.

    In addition to its importance in the study of host-pathogen co-evolution, myxoma viruses have also been studied for their remarkable ability to target and kill human cancer cells without harming normal healthy cells
    .
    It is one of the most promising viruses in the new field of viral therapy, which uses anticancer or oncolytic viruses, including myxoma viruses

    .

    The new study shows that the M159 protein not only enables MYXV-tol to cross the species barrier and infect hares, but it also appears to help the strain replicate better in human cancer cells, potentially improving the role of MYXV as an anticancer agent
    .

    The M159 protein is a member of the poxvirus c7-like host range factor
    .
    In the future, identifying proteins that interact with M159 in rabbit and human cancer cells will allow us to understand whether M159 targets similar or different signaling pathways

    .
    ' Rahman said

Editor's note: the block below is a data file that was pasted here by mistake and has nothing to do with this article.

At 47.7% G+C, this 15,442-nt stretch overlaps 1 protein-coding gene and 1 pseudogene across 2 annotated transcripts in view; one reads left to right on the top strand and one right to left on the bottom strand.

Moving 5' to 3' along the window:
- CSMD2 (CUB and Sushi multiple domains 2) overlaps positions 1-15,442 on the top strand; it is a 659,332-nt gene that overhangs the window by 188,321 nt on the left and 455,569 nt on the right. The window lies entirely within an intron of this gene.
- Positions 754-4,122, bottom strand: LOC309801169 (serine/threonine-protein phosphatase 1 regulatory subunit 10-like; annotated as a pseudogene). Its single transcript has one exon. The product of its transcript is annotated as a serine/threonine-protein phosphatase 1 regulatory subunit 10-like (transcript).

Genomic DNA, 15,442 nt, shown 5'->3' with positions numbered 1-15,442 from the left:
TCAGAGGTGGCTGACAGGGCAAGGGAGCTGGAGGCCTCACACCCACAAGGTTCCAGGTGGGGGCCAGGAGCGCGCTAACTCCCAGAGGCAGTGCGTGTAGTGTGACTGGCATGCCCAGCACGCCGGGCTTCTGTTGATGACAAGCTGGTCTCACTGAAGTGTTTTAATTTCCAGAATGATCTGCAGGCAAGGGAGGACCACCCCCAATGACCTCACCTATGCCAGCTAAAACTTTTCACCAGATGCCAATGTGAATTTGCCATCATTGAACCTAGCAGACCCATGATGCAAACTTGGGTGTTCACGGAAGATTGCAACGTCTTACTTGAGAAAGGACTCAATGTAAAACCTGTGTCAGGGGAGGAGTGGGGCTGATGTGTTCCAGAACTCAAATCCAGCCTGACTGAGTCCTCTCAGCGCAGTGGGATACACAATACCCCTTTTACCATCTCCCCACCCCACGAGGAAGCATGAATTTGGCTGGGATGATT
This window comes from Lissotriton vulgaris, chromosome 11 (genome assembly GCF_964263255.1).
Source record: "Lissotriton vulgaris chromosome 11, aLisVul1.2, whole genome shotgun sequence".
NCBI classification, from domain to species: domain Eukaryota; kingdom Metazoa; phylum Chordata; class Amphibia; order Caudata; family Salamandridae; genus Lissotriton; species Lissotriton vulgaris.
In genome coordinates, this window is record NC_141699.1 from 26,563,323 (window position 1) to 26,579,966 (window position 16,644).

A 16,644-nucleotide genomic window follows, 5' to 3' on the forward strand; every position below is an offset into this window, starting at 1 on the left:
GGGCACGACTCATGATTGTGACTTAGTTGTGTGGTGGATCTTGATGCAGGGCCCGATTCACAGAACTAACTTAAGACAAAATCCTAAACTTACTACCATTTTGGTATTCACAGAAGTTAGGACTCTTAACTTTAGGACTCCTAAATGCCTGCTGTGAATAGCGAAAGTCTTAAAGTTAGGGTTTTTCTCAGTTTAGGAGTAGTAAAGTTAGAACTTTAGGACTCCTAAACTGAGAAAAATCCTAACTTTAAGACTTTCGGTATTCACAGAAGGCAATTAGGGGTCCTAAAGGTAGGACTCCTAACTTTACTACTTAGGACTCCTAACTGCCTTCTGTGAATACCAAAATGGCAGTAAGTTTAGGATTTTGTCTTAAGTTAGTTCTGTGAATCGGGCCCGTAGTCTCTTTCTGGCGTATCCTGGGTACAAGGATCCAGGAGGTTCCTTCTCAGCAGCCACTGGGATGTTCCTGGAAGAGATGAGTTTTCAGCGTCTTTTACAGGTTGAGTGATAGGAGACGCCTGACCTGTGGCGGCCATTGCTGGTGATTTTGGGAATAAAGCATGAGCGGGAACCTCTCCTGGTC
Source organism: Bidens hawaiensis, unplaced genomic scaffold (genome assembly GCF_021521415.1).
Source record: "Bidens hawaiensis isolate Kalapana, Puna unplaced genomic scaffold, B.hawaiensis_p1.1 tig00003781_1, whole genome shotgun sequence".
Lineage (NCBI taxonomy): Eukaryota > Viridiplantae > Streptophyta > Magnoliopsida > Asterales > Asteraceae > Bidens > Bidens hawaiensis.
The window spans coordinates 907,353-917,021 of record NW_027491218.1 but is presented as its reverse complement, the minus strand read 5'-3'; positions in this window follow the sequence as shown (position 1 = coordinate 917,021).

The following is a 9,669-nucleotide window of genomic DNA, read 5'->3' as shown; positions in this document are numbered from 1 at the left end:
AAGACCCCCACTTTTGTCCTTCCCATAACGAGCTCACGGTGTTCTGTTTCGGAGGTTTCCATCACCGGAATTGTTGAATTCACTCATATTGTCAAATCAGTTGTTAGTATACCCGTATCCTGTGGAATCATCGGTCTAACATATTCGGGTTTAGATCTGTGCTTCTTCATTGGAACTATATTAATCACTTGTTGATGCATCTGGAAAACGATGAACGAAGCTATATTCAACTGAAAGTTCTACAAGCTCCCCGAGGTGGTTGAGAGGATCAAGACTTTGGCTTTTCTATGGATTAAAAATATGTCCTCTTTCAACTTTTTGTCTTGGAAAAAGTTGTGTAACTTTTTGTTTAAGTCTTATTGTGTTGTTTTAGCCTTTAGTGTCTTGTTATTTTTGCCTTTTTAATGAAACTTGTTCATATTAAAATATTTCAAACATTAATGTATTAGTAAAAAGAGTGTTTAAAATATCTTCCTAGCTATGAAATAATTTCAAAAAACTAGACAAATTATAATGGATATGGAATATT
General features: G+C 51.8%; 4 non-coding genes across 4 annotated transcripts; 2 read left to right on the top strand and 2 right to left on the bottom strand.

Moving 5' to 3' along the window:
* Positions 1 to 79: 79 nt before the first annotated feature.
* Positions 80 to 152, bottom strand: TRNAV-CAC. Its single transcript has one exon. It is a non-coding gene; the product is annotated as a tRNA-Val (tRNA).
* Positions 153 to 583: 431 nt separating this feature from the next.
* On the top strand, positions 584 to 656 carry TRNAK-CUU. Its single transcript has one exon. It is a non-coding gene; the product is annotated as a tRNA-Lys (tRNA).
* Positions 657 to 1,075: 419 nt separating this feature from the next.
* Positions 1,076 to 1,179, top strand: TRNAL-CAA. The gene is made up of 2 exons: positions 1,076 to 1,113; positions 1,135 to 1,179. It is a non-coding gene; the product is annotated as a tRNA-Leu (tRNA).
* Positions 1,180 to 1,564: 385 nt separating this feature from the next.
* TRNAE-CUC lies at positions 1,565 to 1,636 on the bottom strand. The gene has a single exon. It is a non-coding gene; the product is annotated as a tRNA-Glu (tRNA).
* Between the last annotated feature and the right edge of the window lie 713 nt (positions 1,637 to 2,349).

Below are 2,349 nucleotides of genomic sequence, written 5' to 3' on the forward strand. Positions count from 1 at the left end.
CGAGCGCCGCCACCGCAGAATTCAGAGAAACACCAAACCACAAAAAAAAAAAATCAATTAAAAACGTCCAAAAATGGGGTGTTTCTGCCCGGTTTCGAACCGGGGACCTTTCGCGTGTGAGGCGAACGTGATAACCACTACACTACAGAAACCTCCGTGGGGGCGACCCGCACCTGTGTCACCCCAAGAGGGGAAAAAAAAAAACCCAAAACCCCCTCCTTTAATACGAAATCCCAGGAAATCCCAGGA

.

    Rahman is a researcher at Arizona State University's Center for Biological Design of Immunotherapy, Vaccines and Viral Therapeutics
    .
    He was joined by Grant McFadden, director of the center, and Arvind Varsani, a researcher at the Center for Basic and Applied Microbiology Biodesign

    .
    McFadden, Varsani and Rahman are also researchers in Arizona State University's School of Life Sciences

    .

    professional killer

    When studying the mechanisms of virus cross-species barrier capabilities, researchers rely on model organisms
    .
    Myxoma virus is a particularly attractive candidate for this type of research and is the most widely studied field model for this type of research

    .
    This fact is due to historical events that began in 1950 with MYXV in Europe and Australia to control European rabbit populations

    .

    MYXV belongs to the poxvirus family, a very large group of double-stranded DNA viruses that includes many benign members, as well as the virus that once caused the notorious deadly disease smallpox
    .